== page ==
Chronicling the progression of the Marx-Lenin redefinition of the family, Kengor identifies how radicals from each decade throughout the 20th century attempted to implement Marx’s utopian world—one in which the State usurped the role of the family. From Margaret Sanger’s Birth Control League to Wilhelm Reich and Herbert Marcuse’s polyamorous relationships. Kengor helps us understand that the Supreme Court decision on marriage is just one more step toward the elimination of marriage because if marriage can mean “anything” then marriage becomes meaningless.
Marxist attacks continue today
There are several of Marx’s ideological inheritors active today, with some of them even teaching on Catholic campuses. In 2004, Sociology Professor Jodi O’Brien at Seattle University—a Jesuit-led school, gave a speech titled “Seeking Normal?” [PDF] promising to end all culturally accepted definitions of family. Appropriating Marxist language, O’Brien cautioned the audience to “pay more attention to the meaning and significance inscribed in particular cultural institutions, in this case, the institution of marriage…Feminist scholars, myself included, have been deconstructing the institution of marriage for decades; successfully demonstrating the tremendous social and economic burden this small unit (the ‘couple’) carries in a corporate capitalist economy.” (14)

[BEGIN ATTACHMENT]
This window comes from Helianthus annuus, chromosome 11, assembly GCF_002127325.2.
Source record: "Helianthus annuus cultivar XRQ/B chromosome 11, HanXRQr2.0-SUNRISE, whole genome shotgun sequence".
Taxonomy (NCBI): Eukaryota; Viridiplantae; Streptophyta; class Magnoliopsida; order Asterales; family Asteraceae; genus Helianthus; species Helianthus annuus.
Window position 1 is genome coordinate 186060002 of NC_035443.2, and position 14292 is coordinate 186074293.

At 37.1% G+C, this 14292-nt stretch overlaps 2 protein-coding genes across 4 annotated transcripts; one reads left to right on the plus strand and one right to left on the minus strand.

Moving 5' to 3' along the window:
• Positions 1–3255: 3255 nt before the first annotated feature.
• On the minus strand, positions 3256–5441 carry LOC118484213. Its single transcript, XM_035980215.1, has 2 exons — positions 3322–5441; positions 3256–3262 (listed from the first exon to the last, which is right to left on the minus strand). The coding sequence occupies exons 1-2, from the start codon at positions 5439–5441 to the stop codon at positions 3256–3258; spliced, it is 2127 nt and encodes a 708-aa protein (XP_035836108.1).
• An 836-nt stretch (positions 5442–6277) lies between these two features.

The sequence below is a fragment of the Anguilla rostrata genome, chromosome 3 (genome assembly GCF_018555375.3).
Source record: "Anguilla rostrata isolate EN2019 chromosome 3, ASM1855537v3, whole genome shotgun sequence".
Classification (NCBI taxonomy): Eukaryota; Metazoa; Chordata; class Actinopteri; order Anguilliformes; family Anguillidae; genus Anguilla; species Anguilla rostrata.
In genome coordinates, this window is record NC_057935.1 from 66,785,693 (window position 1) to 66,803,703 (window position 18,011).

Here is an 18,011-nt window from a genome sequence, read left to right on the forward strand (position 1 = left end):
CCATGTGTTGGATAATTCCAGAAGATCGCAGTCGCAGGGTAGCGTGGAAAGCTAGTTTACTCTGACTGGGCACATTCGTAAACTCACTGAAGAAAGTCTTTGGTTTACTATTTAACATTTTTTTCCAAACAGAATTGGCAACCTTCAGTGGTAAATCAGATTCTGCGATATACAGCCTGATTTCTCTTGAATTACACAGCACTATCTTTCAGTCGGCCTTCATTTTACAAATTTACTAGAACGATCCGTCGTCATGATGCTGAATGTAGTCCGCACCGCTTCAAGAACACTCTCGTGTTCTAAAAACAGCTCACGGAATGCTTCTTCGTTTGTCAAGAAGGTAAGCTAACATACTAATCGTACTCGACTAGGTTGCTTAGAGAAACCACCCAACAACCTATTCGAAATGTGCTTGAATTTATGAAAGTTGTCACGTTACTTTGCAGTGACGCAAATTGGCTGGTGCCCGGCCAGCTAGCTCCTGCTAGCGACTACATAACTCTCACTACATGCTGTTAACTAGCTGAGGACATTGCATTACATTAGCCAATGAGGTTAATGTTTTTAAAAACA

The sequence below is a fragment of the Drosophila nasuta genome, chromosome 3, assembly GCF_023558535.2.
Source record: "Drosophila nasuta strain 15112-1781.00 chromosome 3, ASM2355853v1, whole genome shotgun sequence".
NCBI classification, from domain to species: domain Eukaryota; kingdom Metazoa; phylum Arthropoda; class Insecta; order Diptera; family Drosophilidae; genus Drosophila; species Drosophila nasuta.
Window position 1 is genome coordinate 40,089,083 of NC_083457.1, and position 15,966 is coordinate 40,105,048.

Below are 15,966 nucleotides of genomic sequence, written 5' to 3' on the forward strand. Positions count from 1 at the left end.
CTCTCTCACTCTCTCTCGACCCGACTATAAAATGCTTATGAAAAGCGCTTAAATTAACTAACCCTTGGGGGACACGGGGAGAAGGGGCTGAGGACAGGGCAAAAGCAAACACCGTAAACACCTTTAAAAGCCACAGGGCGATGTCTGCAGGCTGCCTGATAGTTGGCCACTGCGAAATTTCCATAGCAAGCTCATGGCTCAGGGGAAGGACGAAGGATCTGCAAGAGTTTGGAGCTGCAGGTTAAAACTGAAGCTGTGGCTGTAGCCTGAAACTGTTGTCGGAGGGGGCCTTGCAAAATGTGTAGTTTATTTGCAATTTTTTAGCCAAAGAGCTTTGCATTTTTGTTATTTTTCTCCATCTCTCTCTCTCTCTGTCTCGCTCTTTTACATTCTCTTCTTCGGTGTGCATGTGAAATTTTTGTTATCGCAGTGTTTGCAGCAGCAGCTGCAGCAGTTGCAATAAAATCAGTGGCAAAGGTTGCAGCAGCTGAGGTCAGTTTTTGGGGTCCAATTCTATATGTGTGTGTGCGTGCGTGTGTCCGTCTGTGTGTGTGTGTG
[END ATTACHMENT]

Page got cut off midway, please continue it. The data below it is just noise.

Likewise, Georgetown University Law Professor Chai Feldblum has appropriated this Marxist language for theBeyond Marriage movement she has led for more than a decade now. In the statement “Beyond Same Sex Marriage: A New Strategic Vision for all our Families and Relationships” Feldblum claims to “seek access to a flexible set of economic benefits and options regardless of sexual orientation, race, gender/gender identity, class, or citizenship status…We declare ourselves to be part of an interdependent, global community…The struggle for same sex marriage rights is only one part of a larger effort to strengthen the security and stability of diverse households and families.”